Big Data is likely to have significant implications for the way in which services are planned, organised or delivered as well as the way in which we evaluate them. The increase in data availability creates particular challenges for evaluators in the field of integrated care and the purpose of this paper is to set out how we may usefully reframe these challenges in the longer term.
Using the characteristics of Big Data as defined in the literature, the paper develops a narrative around the data and research design challenges and how they influence evaluation studies in the field of care integration.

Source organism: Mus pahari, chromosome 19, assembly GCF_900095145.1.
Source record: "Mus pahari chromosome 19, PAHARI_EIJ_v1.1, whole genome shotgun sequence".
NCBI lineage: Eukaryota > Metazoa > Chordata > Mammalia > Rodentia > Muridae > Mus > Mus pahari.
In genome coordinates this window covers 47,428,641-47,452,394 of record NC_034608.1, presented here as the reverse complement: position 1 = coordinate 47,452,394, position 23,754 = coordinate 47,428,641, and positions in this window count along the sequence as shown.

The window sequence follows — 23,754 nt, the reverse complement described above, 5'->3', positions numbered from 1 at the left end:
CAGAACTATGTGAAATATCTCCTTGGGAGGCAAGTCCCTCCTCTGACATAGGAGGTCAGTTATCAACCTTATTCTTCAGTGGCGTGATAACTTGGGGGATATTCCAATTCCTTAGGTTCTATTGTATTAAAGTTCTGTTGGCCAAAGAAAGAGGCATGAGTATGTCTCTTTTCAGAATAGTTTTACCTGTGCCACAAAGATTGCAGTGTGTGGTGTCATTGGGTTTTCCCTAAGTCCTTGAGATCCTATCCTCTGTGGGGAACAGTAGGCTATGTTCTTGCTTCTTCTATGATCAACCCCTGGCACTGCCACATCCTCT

Big Data will have significant implications for how we conduct integrated care evaluations. In particular, dynamic modelling and study designs capable of accommodating new epistemic foundations for the phenomena of social organisations, such as emergence and feedback loops, are likely to be most helpful. Big Data also generates opportunities for exploratory data analysis approaches, as opposed to static model development and testing. Evaluators may find research designs useful that champion realist approaches or single-n designs.
This paper reflects on the emerging literature and changing practice of data generation and data use in health care. It draws on organisational theory and outlines implications of Big Data for evaluating care integration initiatives.
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